[MUD-Dev] The Virtual Ecology

Felix A. Croes felix at dworkin.nl
Sun Aug 22 14:02:06 New Zealand Standard Time 1999


On Sun, 15 Aug 1999, Par Winzell wrote:

> Marian Griffith writes:
> 
>  > Unless you make the game so big  that it can accomodate such numbers  and
>  > still allow the population appear sparse  there is simply no way the ani-
>  > mals are going to outbreed their predators.
> 
> It seems to me that all of this becomes really interesting when the Mud
> moves to a system where much world content is represented implicity, e.g.
> as scalar population density fields, instantiated into real objects only
> when necessary. I believe this has been discussed on and off on the list
> several times in the past. I'm not sure if anybody has experimented with
> large-scale implementations of it?
> 
> With such a system in place, the game being 'big' just means there's lots
> of land where lots of little critters scurry around (in the form of time-
> varying population fields, driven by some ecology simulation). Even tens
> of thousands of online players would have a hard time rustling up all the
> wolves in a country if the critter-to-player ratio were saner than it can
> ever be in a Mud where mobs all move around as individual states/objects.
 
Essentially you'd have two muds, a "real" one in which players  
move around, and a, much larger, "virtual" one in which everything,
including the people who are controlled by users in the "real" mud,
is just a statistic controlled by a simulated ecology (taking the
latter in the broadest possible sense; for the sake of argument,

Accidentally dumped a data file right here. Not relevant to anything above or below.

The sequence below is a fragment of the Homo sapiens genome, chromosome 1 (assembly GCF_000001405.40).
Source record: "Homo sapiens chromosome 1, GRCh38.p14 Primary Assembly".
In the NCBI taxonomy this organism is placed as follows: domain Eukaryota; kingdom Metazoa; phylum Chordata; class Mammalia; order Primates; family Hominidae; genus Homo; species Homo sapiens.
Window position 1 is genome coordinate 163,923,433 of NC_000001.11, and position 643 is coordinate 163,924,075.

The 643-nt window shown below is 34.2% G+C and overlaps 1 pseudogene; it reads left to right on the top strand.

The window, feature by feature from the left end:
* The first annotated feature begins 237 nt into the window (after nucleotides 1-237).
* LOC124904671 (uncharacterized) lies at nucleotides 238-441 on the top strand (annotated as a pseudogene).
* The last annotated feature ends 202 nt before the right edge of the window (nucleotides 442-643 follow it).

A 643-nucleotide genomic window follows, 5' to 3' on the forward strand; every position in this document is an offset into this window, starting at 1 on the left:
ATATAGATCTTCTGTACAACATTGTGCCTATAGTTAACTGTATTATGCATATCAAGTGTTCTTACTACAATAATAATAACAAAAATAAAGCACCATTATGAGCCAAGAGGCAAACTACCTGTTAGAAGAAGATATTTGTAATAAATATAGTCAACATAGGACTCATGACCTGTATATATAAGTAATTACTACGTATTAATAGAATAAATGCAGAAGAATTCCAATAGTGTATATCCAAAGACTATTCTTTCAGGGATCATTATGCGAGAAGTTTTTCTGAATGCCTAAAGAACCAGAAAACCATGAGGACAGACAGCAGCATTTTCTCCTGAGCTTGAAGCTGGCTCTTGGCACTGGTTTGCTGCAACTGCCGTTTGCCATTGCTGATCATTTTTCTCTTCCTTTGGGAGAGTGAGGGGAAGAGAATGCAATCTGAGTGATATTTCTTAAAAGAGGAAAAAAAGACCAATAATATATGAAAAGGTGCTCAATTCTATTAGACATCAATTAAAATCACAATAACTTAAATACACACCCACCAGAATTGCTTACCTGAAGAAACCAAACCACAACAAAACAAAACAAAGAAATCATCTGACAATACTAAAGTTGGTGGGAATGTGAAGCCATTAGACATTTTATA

"there are always exactly 5000 wolves in the virtual world" is
considered to be a valid ecology).
 
Actually, I think that this could be a good way to simulate an economy,
though obviously one without emergent behaviours.  You can even solve
the spontaneous player creation problem: they are simply assumed to 
have entered from the virtual world, and the number of new players
created equals the number of people that moved out of the virtual world.

The question is, where are your crossover points from real to virtual,
and virtual to real?  If the virtual world is inaccessible to players,
it might as well not exist.  If it is accessible, the part that a 
player is in must -- at least temporarily -- be made real.  When the
player leaves, it could in theory be made virtual again, though the
player might be disappointed on revisiting the area that the dragon
killed has been turned into a statistic, and the dragon's head that
was mounted on a pole is no longer anywhere to be found.
 
Maybe a combination of real and virtual is best: no computer-generated
geopgraphy, physical changes to the virtual world are permanent, but
populations of living creatures are simulated until a player arrives,
and again simulated after the player's departure?

Regards,
Felix Croes




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